Following in the footsteps of bands
like Hawkwind, Gong and Pink Floyd, Ozric Tentacles fuse classic prog jamming
with modern technology and some dancier beats hitting upon a golden formula for
mind transportation. Formed in the early 80’s around the festival scene in
England, this classic lineup of the band (which has changed countless times in
the ensuing years, founder, guitarist, songwriter Ed Wynn being the only
constant) produced one of their most satisfying albums in 1993 with Strangeitude.
Ozric Tentacles’ basic formula has always been long instrumental pieces that
could be loosely categorized as “space-rock,” allowing for lots of guitar
solos, weird keyboard effects and a complex tapestry of world-music influences
that keep their songs endlessly interesting.
Right about the time of Strangeitude,
Ozric Tentacles played their first Colorado show in Boulder. The only reason I
knew about them was that I owned a record store. They were a strictly
underground phenomenon known almost exclusively in England. But here they were,
setting up a mountain of audio-visual equipment at the Fox Theatre. Before the
show when I heard a loud scream from the back of the hall. It was more a bellow
or roar than a scream, and it didn’t indicate distress but joy. Suddenly a
group of about five hairy, fragrant, suspiciously ebullient young men ran
towards the stage growling like bears, and the band jumped from the stage and
they all embraced and roared and exchanged tales of the road. A-ha, they have a
serious following. These guys, it turns out followed them from the last gig
they played, and were now “on the bus” as it were. My anticipation started to
grow, as I realized this band was really serious about both putting on an
amazing stage show, and about living in some kind of idealized hippie dream
state. My kinda band! What I saw that night literally blew me away. In front of
a very small crowd they launched into a two and a half hour marathon of cosmic
instrumental rock that pulsed and throbbed to a hypnotic, frenzied light show.
It was far edgier than what might be considered jam band music. This was not
that. This had roots that went from early 70’s synthesizer based music all the
way to the latest dance beats coming from the nascent house scene. It is
telling, in fact, that many of the early members went off to form various dance
bands, most notably Eat Static.
That show was a high water mark for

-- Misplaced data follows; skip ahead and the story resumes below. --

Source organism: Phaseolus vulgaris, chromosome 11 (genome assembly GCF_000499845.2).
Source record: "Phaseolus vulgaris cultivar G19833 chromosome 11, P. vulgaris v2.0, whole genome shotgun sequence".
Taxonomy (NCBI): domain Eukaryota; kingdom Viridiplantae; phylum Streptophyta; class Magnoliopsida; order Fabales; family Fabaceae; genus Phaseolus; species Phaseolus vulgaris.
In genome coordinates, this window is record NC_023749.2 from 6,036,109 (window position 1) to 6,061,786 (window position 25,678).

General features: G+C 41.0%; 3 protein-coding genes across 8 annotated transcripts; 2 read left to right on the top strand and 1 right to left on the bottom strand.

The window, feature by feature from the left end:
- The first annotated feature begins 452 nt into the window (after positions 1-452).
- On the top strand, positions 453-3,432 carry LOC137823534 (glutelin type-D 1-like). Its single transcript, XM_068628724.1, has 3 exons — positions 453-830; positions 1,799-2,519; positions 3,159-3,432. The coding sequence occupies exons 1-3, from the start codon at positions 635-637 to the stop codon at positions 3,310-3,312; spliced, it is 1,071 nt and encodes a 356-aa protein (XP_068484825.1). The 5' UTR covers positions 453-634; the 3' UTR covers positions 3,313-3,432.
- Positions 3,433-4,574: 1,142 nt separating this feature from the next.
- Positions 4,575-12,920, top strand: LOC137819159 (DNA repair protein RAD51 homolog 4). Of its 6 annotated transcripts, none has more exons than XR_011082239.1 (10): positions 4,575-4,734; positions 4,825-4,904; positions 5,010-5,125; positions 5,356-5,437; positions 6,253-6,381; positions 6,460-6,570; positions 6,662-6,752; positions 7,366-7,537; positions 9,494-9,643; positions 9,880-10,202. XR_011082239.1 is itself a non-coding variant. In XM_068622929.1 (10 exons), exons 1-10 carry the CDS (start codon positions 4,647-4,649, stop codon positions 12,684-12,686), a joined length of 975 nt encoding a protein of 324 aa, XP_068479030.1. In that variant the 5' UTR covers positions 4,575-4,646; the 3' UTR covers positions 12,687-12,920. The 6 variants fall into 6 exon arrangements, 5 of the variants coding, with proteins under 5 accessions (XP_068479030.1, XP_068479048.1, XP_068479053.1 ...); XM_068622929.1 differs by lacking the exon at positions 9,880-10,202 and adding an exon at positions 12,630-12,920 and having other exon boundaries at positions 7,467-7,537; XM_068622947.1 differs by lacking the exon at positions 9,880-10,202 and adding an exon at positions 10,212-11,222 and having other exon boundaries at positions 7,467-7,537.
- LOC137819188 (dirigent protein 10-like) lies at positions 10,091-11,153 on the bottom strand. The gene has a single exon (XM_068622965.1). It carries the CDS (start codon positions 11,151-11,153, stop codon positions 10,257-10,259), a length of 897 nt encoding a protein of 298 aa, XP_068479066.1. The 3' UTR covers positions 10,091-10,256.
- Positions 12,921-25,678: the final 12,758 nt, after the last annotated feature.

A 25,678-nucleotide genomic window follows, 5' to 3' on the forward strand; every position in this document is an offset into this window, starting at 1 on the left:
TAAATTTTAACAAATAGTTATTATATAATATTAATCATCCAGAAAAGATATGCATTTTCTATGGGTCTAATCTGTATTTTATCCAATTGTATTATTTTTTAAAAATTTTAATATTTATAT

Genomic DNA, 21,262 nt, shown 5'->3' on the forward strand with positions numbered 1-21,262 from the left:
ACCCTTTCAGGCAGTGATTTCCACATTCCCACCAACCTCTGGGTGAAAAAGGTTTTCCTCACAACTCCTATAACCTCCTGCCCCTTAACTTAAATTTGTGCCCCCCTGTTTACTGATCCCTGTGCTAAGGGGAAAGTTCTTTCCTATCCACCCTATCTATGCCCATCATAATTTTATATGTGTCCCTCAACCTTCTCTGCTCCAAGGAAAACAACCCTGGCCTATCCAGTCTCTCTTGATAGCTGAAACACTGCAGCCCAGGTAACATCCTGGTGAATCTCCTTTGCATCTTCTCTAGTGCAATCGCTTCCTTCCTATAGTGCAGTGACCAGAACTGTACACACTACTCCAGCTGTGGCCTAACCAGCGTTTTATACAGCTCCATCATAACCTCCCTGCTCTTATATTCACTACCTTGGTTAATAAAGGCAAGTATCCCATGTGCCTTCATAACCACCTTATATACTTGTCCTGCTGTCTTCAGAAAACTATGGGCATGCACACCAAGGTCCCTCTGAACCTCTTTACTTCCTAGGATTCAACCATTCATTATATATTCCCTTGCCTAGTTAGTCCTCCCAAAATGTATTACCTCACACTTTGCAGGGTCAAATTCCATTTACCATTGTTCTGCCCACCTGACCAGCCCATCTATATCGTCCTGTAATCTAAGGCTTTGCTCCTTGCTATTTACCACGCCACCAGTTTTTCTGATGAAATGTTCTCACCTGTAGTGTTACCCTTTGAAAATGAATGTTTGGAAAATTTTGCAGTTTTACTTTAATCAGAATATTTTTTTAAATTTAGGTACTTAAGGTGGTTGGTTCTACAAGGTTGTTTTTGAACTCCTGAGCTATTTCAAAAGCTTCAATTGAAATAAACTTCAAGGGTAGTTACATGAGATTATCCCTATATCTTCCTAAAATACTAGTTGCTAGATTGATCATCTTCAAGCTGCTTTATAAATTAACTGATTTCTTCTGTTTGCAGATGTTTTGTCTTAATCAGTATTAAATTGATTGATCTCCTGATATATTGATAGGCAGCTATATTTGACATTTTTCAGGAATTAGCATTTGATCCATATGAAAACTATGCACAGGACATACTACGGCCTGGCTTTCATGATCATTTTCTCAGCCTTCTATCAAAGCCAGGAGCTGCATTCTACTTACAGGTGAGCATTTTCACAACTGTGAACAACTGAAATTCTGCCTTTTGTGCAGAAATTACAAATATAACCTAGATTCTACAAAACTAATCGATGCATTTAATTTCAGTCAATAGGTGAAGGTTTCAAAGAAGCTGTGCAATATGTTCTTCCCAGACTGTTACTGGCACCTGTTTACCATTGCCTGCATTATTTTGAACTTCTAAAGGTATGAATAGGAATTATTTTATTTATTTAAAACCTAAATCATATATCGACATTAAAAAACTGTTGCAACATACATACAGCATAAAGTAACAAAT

me personally. I was so jazzed up I made sure we carried a large selection of
Ozric Tentacles and do to this day. Their music hit on so many areas I was
interested in; rock, improvised jazz, reggae and wrapped them up in such an
appealing package of clever writing, brilliant studio chops and superb
musicianship. The bow on the package was their over-the-top live show.
Throughout the years I have enjoyed many of their albums and concerts, even as
their personnel and stage show evolved. I always liked it all, but I hold a
special place in my heart for Strangitude. It is their tightest album
because they recorded it in someone else’s studio and were under time
constraints, and it shows in positive ways. Each number boasts a crisp
performance, and the details - the percussion, many layers of keyboard and
weird sound effects - are all neatly placed in a wide stereo mix. The new
two-disc version of the album available now has a great sounding re-master of
the original album and a second disc of wonderful live performances of much of
the album material. A great deal!
As I was doing some online research
about the band for this piece I learned that not only had they moved to
Colorado a few years ago, but that their
home/headquarters/studio/archive/warehouse had all recently burned to the
ground in the High Park Fire. This was a weird synchronicity indeed. I hadn’t thought
of them in a while, and had gotten reinvigorated about their music while
listening to Strangeitude repeatedly in the last few weeks, and then to
have it all brought home in such a weird and tragic way…well, buy this CD - you
won’t regret it.